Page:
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Scammers & Student Loans

Updated: May 25

On June 30, 2023, the Supreme Court of the United States (SCOTUS) released its opinions on two matters (Department of Education v. Brown and Biden v. Nebraska) related to the Biden Administration’s student-loan debt-forgiveness plan (Plan).  As written and intended, the Plan was set to discharge $10,000 to $20,000 of an eligible borrower’s debt, conditional on multiple criteria, including the borrower’s annual income (with its own caveats surrounding tax filings) and the specific type of loan in the borrower’s name.

The High Court’s opinions significantly impacted the nation, sparking discussions on various media platforms, including radio, television, and social media – likely adding lively debates at many Independence Day gatherings. However, the consequences of striking down the Plan are still unfolding and have implications that both directly and indirectly affect tens of millions of borrowers, all of whom should monitor this situation closely.

Make no mistake about it – cybercriminals are predators.  They prey on the unsuspecting and the vulnerable.  These criminals are nothing if not opportunistic and exploitative.  Within 24 hours of SCOTUS making public their opinion striking down the Plan, the FTC released an Alert to all who may be impacted to watch for scammers seeking to spread misinformation and profit through tricking and deceiving borrowers.

The Alert offers guidance to borrowers, encouraging them to prepare for loan repayment as soon as possible by 1) finding out who their loan servicer is by checking their Federal Student Aid Dashboard; 2) updating their contact information with FSA and the loan servicer on their account; and 3) enrolling in a repayment plan.  But the Alert also offers cautionary recommendations, to help spot and avoid being scammed, such as:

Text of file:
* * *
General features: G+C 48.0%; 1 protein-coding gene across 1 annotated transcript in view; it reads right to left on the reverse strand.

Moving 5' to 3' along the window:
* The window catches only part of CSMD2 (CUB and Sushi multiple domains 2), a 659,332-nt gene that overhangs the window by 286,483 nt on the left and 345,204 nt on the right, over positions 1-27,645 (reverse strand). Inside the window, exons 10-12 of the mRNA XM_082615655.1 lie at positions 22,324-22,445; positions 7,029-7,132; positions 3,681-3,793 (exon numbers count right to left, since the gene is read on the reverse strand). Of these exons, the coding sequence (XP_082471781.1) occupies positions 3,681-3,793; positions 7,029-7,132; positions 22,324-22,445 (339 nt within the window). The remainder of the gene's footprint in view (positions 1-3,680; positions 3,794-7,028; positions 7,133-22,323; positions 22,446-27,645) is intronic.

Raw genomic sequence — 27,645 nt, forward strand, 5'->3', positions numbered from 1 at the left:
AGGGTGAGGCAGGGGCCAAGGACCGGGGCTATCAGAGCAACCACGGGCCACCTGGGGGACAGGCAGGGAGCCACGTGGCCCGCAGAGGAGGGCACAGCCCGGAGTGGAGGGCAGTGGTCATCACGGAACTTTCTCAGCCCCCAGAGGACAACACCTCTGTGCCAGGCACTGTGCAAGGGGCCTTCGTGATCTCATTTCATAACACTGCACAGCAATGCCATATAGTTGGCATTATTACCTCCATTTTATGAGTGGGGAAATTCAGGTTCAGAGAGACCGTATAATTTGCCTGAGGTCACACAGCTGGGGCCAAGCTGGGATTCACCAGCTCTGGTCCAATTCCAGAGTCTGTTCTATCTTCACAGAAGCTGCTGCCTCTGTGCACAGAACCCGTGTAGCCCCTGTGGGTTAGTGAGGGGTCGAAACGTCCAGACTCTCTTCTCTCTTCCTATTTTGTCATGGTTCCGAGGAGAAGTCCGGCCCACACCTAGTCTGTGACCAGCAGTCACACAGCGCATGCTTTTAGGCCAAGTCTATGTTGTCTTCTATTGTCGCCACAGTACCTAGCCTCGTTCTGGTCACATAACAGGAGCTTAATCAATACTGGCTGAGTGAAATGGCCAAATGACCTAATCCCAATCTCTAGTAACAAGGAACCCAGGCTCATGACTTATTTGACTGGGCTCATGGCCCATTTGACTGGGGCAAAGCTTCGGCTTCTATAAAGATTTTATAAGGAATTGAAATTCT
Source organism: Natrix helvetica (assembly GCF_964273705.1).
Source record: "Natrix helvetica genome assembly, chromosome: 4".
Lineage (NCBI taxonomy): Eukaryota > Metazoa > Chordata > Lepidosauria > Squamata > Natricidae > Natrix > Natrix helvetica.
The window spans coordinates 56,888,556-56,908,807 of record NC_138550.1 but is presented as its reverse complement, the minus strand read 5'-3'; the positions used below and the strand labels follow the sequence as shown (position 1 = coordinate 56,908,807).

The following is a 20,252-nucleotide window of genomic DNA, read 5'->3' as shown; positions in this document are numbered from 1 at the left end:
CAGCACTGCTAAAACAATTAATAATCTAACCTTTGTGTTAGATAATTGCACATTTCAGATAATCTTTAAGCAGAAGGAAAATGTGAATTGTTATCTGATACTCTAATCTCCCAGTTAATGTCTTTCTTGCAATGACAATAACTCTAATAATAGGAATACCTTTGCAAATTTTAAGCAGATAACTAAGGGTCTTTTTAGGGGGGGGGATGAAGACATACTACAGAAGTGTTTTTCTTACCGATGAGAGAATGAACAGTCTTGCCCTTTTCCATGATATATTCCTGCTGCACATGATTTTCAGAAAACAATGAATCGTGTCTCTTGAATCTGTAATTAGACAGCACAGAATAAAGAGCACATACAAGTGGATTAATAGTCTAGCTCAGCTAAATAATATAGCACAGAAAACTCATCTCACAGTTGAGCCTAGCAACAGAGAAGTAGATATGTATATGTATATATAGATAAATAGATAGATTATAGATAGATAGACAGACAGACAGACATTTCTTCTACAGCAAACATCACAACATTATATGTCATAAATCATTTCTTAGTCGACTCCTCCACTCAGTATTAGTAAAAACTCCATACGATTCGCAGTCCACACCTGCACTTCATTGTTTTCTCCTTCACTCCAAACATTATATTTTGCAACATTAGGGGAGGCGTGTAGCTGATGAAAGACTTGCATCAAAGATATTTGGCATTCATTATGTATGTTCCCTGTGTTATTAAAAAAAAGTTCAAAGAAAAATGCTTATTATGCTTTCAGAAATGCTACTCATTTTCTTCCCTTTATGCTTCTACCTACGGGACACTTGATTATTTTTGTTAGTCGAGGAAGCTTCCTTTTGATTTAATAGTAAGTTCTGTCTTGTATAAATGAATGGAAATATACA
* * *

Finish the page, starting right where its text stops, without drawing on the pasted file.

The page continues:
• Do NOT pay a third party to assist you with your federal student loans. Any companies offering to help for a cost, are simply trying to exploit an individual who can do the same things themselves at no cost;

  • Keep your FSA ID login information private and confidential. Do not share this information with anyone, and if anyone asks for such information – they are likely a scammer seeking to steal your identity and/or insert themselves via a “man-in-the-middle” scam, cutting off the borrower from their loan servicer; and

  • Stay alert for attempts to contact you promising debt relief or loan forgiveness.

This third point will likely bring back memories of automated voices “trying to reach you regarding your car’s extended warranty.”  These scams will try to sound legitimate, will likely reference the Department of Education, and may even involve fake names, seals, logos, reference numbers, etc.  Do not buy in.  Log into your FSA and loan servicer account and review the options which that entity lists.

With repayments set to begin in October (and interest rates kicking back in as early as September 1), individuals and industries are left bracing for what is anticipated to be a massive cutback in discretionary spending.  Those who saw debt relief in the form of the reduction or wiping clean their student loans, are now faced with the harsh reality of resuming payments and adjusting their budgets and lifestyles accordingly.

This is not the last we will hear about student loans, forgiveness. With elections a mere 4 months away, and a presidential election set for 2024, the discussions around debt relief and loan forgiveness are not going anywhere.  Remember that there are legitimate programs that exist, and your individual loan servicer and FSA are there to offer real solutions to assist borrowers in their repayments.

Stay vigilant, and do not be discouraged.  The fight against cybercrime is ongoing and ever-evolving, and we all have a role to play against the ever-evolving threat actors.  If you spot a potential scam, do not hesitate to contact the FTC, and report it at

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